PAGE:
Type 1 Medications
Most people with type 1 diabetes do not take oral antidiabetic medications, and the FDA has not approved any currently available diabetes medications for use in type 1 diabetes. However, some clinical studies have indicated that the type 2 diabetes drug metformin may be an effective adjunct, or complementary, therapy in some patients with type 1 diabetes who have also developed insulin resistance. The use of metformin for the treatment of type 1 is considered "off label." It has not been approved for use in people with type 1 diabetes.
Gomez R, Mokhashi MH, Rao J, Vargas A, Compton T, McCarter R, Chalew SA. "Metformin adjunctive therapy with insulin improves glycemic control in patients with type 1 diabetes mellitus: a pilot study." J Pediatr Endocrinol Metab. 2002 Sep-Oct;15(8):1147-51.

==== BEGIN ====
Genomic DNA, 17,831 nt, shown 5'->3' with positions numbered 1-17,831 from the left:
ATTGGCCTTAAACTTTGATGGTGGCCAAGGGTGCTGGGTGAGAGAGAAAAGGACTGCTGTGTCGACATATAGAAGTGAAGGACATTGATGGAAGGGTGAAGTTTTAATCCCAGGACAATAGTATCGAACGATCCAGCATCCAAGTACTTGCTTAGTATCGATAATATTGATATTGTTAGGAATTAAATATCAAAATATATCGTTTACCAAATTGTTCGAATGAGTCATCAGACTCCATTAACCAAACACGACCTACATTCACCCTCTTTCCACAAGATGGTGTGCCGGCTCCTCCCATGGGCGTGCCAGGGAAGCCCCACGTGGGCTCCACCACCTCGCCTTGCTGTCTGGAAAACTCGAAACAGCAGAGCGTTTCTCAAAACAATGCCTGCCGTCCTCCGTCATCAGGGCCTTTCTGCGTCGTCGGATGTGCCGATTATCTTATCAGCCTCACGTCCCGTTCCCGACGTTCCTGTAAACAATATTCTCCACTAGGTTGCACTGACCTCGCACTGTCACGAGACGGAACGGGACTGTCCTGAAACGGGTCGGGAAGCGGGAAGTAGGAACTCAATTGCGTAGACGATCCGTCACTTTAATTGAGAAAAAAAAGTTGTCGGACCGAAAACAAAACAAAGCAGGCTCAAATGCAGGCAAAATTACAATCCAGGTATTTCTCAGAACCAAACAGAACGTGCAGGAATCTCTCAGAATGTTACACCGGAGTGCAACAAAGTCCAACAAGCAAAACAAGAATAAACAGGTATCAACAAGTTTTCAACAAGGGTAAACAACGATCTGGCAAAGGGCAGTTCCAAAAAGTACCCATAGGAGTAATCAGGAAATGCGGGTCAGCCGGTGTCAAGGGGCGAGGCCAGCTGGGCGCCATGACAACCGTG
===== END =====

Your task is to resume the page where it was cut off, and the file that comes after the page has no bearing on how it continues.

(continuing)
Reviewed by Francine Kaufman, MD. 4/08
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This morning it wasn’t the sun, the wind, or the birds that woke me up. It was the soft, insistent vibrating of a medical device urging me to check my blood sugar. Opening my eyes, still safely under the covers, I checked my blood sugar with a meter smaller than a deck of cards, calibrated my continuous glucose monitor, and then glanced at my insulin pump — which reminded me that today was the day I needed to change my infusion set. My dLife is pretty high tech. And I’m...